2.50
Hdl Handle:
http://hdl.handle.net/10755/158224
Type:
Presentation
Title:
Hardiness and Spiritual Well-Being: Moderators of Professional Nurse Burnout
Abstract:
Hardiness and Spiritual Well-Being: Moderators of Professional Nurse Burnout
Conference Sponsor:Western Institute of Nursing
Conference Year:2001
Author:Sims, Kathleen, MN
P.I. Institution Name:Linfield College
Title:Assistant Professor
Contact Address:Linfield-Good Samaritan School of Nursing, 2255 NW Northrup, Portland, OR, 97210, USA
Contact Telephone:503.413.7170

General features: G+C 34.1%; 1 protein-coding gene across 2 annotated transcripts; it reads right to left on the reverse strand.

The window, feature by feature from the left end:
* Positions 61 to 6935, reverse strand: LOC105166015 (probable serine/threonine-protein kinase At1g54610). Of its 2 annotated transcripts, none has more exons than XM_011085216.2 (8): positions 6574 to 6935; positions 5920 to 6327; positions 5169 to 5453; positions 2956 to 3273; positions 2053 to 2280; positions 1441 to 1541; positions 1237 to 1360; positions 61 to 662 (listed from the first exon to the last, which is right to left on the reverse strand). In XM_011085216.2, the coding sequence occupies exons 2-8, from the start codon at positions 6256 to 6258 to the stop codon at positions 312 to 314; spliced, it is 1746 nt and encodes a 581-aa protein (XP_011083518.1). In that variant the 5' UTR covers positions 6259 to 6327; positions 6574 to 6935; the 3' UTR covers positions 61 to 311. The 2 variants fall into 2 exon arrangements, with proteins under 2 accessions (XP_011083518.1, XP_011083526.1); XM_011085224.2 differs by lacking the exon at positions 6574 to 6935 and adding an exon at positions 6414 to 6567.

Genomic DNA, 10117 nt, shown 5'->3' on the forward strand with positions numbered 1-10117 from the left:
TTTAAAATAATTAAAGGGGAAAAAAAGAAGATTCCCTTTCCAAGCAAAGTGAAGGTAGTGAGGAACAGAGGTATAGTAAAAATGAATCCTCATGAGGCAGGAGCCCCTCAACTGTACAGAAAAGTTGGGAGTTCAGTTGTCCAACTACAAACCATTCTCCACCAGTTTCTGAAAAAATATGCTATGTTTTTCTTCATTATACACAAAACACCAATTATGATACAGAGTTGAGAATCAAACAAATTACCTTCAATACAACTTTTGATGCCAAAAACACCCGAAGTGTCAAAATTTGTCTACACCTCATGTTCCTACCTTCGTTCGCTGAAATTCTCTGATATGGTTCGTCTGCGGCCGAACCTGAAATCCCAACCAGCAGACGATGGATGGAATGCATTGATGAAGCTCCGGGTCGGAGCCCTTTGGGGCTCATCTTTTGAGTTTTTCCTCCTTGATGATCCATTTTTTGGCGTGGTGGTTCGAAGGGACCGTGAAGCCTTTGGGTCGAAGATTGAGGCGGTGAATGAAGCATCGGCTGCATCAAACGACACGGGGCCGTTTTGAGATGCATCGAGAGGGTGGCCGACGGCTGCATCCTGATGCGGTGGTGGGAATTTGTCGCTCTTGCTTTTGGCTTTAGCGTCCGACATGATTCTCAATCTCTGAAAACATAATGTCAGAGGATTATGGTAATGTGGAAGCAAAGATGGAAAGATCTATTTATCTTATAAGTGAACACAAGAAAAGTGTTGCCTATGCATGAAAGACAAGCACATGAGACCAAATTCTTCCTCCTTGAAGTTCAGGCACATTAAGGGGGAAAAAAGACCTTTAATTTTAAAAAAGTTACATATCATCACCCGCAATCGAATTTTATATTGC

It is widely acknowledged that nursing is a stressful profession. Nurses are assuming more responsibilities and striving to maintain a high quality of care. There is also a looming nursing shortage. These influences and more may all contribute to nurse burnout. With burnout a loss of nurses from the profession can occur, quality of care can diminish and professional satisfaction can be curtailed. The purpose of this study was to examine the role of hardiness and spiritual well-being as moderators of burnout in professional nurses. Pines (1993) model of burnout was used as the conceptual framework. This model proposes that people have goals and expectations, which are brought to a work environment. If those goals and expectations are met then existential significance or meaning and purpose is achieved. Such meaning and purpose was once found primarily in religion but now more people look for such satisfaction in work. When people fail to achieve meaning and purpose in work, burnout is likely to occur. A descriptive correlation study of a random sample of 200 registered nurses living in a western state was conducted. Nurses completed measures of demographic data, hardiness, spiritual well-being and burnout. Results demonstrated that existential well-being, a component of spiritual well-being related positively with hardiness and its components of control, challenge, and commitment. Hardiness and spiritual well-being were negatively related to burnout expressions of emotional exhaustion and depersonalization and positively related with personal accomplishment. Age, years of experience, spiritual well-being and hardiness explained 33% of the variance in emotional exhaustion and 21% of the variance in depersonalization and personal accomplishment. This study demonstrated that higher levels of hardiness and spiritual well-being were related to lower levels of burnout. This affirms the importance of existential significance in nurses' work. Existential well-being provides explanations for life events and experiences with clients and the workplace. The commitment of involvement with people is also rooted in spiritual well-being. Implications of the study include the need to address the existential significance of nursing in nursing schools, workplaces and in continuing profession education. Nurse's own spiritual well-being must be acknowledged, developed and nurtured.